Evaluating Internet-Based Information on Physical Activity for Children and Youth With Physical Disabilities

in Adapted Physical Activity Quarterly

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Lauren K. TristaniYork University

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Rebecca Bassett-GunterYork University

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Sunita TannaYork University

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Parents are an important source of support for facilitating physical activity in children and youth with disabilities (CYWD). Approximately 70% of parents report using the Internet to search for information regarding their children’s health. This study examined the theoretical content of physical activity information contained on publicly available Web sites targeting parents of CYWD. Web sites were amassed using Google, a combination of various search terms, and predetermined inclusion criteria. The Web sites were coded and analyzed using the content-analysis approach to the theory of specified persuasive educational communication. Half of the total Web site content targeted knowledge-based information and messages concerning outcome expectancies. Web sites infrequently included messages concerning self-regulation. Furthermore, the majority of the Web sites were accumulated using the generic term disability. This research highlights the gaps between theory and practice, emphasizing the need for better knowledge-translation practices.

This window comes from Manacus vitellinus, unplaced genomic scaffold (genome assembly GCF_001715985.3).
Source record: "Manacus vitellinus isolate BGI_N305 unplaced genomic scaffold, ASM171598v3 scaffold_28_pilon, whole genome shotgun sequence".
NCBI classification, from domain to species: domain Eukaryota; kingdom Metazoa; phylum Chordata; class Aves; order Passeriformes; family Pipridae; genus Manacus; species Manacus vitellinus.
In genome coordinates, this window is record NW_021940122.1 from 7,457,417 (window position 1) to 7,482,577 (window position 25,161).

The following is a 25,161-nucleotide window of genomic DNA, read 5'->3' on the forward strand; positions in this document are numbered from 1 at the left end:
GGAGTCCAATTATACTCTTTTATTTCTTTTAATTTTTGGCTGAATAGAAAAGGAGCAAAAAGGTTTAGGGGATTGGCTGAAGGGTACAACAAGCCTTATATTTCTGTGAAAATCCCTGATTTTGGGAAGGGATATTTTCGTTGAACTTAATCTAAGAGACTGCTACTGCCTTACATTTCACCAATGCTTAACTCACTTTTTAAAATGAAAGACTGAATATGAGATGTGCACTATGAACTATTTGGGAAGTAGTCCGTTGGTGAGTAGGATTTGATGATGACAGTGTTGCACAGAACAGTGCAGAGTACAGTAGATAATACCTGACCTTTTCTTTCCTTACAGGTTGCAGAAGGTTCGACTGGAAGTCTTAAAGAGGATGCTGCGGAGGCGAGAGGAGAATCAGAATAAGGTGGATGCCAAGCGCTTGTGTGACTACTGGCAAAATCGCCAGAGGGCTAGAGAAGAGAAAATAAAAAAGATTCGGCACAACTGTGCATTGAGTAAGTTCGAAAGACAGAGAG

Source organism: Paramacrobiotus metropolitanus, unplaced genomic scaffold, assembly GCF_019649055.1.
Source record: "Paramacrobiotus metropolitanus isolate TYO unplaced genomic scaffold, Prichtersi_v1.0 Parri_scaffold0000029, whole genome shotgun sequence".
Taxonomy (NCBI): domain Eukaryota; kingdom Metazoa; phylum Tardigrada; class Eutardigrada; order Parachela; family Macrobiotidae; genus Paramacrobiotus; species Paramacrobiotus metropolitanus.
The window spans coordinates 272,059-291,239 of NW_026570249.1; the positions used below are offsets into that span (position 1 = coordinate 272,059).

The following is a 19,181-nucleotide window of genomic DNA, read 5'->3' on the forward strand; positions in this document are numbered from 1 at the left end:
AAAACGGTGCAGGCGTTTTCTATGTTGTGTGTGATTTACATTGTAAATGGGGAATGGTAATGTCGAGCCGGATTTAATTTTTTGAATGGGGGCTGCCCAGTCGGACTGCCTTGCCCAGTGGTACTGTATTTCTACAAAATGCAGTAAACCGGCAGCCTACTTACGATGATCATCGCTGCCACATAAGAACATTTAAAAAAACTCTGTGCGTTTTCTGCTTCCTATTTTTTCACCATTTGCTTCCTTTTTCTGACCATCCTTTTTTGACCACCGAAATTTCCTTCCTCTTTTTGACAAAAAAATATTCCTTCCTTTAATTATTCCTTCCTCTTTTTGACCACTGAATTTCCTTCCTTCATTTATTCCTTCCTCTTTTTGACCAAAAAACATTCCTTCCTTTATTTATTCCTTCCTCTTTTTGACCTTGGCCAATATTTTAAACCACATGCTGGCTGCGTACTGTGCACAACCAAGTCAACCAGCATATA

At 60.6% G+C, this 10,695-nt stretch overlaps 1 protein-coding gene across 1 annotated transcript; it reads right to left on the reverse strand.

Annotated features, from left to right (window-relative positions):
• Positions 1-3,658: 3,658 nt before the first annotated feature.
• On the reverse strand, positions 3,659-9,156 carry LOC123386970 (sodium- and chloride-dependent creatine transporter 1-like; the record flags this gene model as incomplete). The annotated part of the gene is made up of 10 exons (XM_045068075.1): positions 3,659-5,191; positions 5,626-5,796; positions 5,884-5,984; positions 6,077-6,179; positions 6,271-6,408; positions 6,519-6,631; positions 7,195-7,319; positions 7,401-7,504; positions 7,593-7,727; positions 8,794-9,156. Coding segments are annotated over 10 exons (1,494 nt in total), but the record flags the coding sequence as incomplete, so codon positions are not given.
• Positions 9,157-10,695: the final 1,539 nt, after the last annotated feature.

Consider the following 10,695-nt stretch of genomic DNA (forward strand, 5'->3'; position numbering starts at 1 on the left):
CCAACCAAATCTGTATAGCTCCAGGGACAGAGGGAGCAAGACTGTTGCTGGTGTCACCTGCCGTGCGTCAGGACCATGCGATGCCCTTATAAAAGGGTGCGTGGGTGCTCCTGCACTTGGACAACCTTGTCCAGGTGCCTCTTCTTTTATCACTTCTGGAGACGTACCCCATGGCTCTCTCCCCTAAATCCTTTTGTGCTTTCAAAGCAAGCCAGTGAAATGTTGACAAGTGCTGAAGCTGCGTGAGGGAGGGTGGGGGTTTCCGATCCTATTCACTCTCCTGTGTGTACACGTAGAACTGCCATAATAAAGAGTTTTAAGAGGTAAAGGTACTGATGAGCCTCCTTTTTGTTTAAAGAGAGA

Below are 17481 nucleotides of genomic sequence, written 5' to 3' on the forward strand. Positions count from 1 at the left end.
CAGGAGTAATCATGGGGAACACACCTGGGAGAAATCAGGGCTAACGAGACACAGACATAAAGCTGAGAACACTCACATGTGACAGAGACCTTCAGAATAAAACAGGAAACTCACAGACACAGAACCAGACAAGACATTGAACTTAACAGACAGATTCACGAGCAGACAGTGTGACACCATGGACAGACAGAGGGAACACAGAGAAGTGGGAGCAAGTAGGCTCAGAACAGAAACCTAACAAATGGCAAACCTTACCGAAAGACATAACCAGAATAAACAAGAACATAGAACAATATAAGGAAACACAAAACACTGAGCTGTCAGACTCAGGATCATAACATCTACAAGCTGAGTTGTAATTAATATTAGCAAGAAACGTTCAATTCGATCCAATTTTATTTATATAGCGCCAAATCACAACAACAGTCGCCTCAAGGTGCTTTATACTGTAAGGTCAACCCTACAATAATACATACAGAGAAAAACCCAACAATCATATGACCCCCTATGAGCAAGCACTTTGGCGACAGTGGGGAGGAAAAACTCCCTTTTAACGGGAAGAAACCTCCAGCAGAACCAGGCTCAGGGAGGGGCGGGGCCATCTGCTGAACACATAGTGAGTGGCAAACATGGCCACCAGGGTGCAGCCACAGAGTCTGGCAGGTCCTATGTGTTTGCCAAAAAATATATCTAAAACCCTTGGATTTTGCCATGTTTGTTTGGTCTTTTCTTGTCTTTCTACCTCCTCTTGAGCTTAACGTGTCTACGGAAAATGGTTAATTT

The authors are with the Dept. of Kinesiology and Health Science, York University, Toronto, ON, Canada.

Address author correspondence to Lauren Tristani at tristani@yorku.ca
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